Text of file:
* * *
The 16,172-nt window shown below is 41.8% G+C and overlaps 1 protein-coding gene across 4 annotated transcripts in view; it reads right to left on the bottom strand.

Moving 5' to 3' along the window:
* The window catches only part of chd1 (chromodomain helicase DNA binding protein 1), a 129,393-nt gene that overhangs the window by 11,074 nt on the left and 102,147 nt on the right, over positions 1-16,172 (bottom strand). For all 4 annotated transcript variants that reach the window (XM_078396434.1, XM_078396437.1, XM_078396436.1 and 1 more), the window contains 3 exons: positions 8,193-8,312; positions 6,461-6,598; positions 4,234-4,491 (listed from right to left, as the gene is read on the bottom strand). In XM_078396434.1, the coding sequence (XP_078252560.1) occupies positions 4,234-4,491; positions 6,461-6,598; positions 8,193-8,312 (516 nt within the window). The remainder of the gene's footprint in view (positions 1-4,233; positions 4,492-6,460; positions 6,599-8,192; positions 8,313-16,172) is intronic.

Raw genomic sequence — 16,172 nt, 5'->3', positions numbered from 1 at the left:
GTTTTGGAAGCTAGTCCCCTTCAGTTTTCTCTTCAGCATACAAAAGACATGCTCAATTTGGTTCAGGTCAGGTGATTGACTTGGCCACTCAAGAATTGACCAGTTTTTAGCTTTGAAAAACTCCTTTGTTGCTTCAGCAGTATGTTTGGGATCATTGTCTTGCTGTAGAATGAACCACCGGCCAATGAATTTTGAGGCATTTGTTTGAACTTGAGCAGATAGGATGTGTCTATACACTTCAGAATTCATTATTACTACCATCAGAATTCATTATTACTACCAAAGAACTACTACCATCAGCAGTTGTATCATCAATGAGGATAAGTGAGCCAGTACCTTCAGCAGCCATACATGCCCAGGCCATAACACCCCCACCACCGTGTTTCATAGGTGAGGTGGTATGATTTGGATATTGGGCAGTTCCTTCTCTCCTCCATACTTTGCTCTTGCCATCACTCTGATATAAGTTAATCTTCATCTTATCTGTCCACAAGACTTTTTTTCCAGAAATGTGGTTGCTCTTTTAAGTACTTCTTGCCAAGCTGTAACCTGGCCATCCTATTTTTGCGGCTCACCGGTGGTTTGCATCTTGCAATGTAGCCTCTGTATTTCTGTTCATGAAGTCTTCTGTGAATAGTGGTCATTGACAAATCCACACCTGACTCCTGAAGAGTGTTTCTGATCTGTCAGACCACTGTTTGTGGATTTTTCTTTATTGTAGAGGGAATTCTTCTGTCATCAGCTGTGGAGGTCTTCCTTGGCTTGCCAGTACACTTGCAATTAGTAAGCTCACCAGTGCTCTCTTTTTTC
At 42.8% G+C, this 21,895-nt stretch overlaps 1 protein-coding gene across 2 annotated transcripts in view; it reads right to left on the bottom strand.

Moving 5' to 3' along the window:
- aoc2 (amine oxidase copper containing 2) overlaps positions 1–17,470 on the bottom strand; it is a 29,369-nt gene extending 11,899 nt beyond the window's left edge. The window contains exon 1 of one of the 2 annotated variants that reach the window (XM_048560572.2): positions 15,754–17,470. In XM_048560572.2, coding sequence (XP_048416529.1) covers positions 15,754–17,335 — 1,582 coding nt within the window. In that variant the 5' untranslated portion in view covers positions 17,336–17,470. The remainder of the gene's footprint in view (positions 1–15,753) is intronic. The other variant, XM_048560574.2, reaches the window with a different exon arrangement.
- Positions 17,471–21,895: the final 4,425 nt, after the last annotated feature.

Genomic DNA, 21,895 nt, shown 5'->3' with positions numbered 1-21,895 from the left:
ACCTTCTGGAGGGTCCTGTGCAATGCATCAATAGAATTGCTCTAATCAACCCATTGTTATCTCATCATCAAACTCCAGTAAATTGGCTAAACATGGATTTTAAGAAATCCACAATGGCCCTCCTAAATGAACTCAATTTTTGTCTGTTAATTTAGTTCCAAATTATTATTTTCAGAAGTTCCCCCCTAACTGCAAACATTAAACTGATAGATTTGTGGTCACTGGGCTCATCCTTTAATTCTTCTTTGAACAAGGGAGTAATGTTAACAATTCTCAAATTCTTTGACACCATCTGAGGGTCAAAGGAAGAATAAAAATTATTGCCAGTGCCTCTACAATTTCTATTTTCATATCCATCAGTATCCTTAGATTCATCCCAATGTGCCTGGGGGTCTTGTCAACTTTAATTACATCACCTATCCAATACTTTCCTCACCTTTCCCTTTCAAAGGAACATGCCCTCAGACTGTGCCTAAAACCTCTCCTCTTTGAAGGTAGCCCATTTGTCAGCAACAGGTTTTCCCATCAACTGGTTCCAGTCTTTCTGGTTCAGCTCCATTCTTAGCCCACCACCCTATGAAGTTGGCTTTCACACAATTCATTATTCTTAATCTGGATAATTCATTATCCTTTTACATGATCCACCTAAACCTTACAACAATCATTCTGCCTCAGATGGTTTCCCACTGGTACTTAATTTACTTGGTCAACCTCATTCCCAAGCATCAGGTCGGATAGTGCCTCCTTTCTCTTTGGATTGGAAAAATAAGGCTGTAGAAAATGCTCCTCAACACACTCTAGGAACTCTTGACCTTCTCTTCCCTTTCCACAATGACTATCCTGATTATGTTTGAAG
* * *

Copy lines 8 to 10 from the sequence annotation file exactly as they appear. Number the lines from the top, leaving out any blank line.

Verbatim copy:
- aoc2 (amine oxidase copper containing 2) overlaps positions 1–17,470 on the bottom strand; it is a 29,369-nt gene extending 11,899 nt beyond the window's left edge. The window contains exon 1 of one of the 2 annotated variants that reach the window (XM_048560572.2): positions 15,754–17,470. In XM_048560572.2, coding sequence (XP_048416529.1) covers positions 15,754–17,335 — 1,582 coding nt within the window. In that variant the 5' untranslated portion in view covers positions 17,336–17,470. The remainder of the gene's footprint in view (positions 1–15,753) is intronic. The other variant, XM_048560574.2, reaches the window with a different exon arrangement.
- Positions 17,471–21,895: the final 4,425 nt, after the last annotated feature.

Genomic DNA, 21,895 nt, shown 5'->3' with positions numbered 1-21,895 from the left: